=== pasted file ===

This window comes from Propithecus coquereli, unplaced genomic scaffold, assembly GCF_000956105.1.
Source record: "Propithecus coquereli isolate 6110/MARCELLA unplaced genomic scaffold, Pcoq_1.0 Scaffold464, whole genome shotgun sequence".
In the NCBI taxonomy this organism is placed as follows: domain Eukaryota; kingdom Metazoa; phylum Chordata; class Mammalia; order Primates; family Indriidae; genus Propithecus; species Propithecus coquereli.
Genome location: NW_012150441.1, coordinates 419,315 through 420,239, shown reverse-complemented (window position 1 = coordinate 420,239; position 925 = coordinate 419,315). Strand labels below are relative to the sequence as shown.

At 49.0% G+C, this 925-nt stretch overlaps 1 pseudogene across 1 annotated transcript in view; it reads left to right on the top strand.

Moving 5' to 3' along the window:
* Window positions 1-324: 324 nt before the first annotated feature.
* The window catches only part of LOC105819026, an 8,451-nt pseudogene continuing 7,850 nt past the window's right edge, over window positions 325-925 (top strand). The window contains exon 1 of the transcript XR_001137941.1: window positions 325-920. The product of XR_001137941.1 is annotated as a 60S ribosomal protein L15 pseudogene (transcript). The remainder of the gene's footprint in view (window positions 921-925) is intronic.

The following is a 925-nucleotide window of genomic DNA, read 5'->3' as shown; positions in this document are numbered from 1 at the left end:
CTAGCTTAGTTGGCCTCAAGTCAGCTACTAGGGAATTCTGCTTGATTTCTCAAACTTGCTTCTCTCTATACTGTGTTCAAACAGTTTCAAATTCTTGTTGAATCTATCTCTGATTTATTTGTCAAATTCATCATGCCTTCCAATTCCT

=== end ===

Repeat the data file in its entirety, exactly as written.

This window comes from Propithecus coquereli, unplaced genomic scaffold, assembly GCF_000956105.1.
Source record: "Propithecus coquereli isolate 6110/MARCELLA unplaced genomic scaffold, Pcoq_1.0 Scaffold464, whole genome shotgun sequence".
In the NCBI taxonomy this organism is placed as follows: domain Eukaryota; kingdom Metazoa; phylum Chordata; class Mammalia; order Primates; family Indriidae; genus Propithecus; species Propithecus coquereli.
Genome location: NW_012150441.1, coordinates 419,315 through 420,239, shown reverse-complemented (window position 1 = coordinate 420,239; position 925 = coordinate 419,315). Strand labels below are relative to the sequence as shown.

At 49.0% G+C, this 925-nt stretch overlaps 1 pseudogene across 1 annotated transcript in view; it reads left to right on the top strand.

Moving 5' to 3' along the window:
* Window positions 1-324: 324 nt before the first annotated feature.
* The window catches only part of LOC105819026, an 8,451-nt pseudogene continuing 7,850 nt past the window's right edge, over window positions 325-925 (top strand). The window contains exon 1 of the transcript XR_001137941.1: window positions 325-920. The product of XR_001137941.1 is annotated as a 60S ribosomal protein L15 pseudogene (transcript). The remainder of the gene's footprint in view (window positions 921-925) is intronic.

The following is a 925-nucleotide window of genomic DNA, read 5'->3' as shown; positions in this document are numbered from 1 at the left end:
CTAGCTTAGTTGGCCTCAAGTCAGCTACTAGGGAATTCTGCTTGATTTCTCAAACTTGCTTCTCTCTATACTGTGTTCAAACAGTTTCAAATTCTTGTTGAATCTATCTCTGATTTATTTGTCAAATTCATCATGCCTTCCAATTCCT